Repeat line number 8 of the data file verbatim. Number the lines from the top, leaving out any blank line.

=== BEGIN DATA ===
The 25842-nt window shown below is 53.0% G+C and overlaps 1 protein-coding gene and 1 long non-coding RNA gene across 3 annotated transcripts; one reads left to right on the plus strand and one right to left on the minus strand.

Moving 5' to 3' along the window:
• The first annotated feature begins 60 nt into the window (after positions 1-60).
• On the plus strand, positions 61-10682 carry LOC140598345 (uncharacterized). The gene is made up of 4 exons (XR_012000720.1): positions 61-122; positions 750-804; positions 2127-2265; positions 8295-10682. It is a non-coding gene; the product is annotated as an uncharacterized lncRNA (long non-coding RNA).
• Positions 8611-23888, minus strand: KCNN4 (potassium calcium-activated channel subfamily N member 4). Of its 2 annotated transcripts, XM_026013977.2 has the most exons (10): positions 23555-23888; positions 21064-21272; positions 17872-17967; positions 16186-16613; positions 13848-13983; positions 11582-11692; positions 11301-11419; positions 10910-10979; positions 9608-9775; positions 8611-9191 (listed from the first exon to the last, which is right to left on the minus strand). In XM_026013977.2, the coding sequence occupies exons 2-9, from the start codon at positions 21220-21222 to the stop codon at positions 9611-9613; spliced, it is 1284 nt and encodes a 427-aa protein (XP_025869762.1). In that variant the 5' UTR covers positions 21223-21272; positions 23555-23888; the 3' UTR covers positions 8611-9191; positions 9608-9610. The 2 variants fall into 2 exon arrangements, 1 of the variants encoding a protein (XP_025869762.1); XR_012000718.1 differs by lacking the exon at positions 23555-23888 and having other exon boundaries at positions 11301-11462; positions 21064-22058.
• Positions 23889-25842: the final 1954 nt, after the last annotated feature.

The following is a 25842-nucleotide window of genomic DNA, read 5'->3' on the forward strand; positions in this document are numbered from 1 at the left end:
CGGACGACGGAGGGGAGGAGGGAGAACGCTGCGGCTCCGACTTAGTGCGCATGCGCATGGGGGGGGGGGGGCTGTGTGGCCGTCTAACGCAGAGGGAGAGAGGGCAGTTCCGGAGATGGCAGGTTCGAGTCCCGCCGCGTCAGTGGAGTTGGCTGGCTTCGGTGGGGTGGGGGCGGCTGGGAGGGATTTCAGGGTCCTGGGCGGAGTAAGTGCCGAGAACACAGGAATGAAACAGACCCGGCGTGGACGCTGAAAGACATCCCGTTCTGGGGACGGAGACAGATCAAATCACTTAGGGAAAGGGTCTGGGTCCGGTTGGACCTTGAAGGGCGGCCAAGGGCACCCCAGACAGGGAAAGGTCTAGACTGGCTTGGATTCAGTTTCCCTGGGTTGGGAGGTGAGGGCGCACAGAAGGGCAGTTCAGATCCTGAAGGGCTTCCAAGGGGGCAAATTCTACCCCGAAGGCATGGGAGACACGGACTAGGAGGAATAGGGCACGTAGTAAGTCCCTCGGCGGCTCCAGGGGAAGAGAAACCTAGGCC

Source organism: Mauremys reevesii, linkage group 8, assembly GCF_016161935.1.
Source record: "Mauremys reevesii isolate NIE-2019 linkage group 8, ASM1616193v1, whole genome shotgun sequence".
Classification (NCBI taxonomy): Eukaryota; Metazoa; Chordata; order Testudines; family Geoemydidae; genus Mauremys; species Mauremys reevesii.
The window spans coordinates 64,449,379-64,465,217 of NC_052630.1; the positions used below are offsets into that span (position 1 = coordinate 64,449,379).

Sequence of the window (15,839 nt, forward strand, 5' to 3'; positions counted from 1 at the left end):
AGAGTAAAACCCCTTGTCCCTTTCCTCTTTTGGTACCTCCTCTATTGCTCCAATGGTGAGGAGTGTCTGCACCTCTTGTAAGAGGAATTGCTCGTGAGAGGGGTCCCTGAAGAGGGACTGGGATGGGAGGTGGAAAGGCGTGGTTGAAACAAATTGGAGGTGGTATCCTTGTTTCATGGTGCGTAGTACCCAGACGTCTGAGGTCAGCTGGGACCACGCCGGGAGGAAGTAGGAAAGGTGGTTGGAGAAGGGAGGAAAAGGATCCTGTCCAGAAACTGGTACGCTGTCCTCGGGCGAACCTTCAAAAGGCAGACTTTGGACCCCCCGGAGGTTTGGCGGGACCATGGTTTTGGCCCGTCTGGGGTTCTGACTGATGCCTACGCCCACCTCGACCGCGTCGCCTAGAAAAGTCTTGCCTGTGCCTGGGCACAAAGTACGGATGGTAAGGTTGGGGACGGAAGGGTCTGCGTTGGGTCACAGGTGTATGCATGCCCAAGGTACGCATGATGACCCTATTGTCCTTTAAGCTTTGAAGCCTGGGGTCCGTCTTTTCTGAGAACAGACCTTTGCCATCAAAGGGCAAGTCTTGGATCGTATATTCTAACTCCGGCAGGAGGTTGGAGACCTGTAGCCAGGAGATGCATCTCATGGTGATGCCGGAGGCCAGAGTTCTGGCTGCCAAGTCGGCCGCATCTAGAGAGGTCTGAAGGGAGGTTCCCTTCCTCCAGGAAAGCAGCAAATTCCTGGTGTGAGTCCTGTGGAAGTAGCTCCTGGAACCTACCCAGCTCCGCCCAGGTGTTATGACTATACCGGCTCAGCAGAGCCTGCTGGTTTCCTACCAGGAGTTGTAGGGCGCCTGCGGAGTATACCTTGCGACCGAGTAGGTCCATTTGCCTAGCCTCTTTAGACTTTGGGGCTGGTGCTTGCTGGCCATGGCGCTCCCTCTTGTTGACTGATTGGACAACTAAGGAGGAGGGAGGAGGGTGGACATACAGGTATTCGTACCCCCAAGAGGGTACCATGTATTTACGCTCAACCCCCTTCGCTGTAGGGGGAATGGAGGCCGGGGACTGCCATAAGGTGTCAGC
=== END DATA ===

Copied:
CGGACGACGGAGGGGAGGAGGGAGAACGCTGCGGCTCCGACTTAGTGCGCATGCGCATGGGGGGGGGGGGGCTGTGTGGCCGTCTAACGCAGAGGGAGAGAGGGCAGTTCCGGAGATGGCAGGTTCGAGTCCCGCCGCGTCAGTGGAGTTGGCTGGCTTCGGTGGGGTGGGGGCGGCTGGGAGGGATTTCAGGGTCCTGGGCGGAGTAAGTGCCGAGAACACAGGAATGAAACAGACCCGGCGTGGACGCTGAAAGACATCCCGTTCTGGGGACGGAGACAGATCAAATCACTTAGGGAAAGGGTCTGGGTCCGGTTGGACCTTGAAGGGCGGCCAAGGGCACCCCAGACAGGGAAAGGTCTAGACTGGCTTGGATTCAGTTTCCCTGGGTTGGGAGGTGAGGGCGCACAGAAGGGCAGTTCAGATCCTGAAGGGCTTCCAAGGGGGCAAATTCTACCCCGAAGGCATGGGAGACACGGACTAGGAGGAATAGGGCACGTAGTAAGTCCCTCGGCGGCTCCAGGGGAAGAGAAACCTAGGCC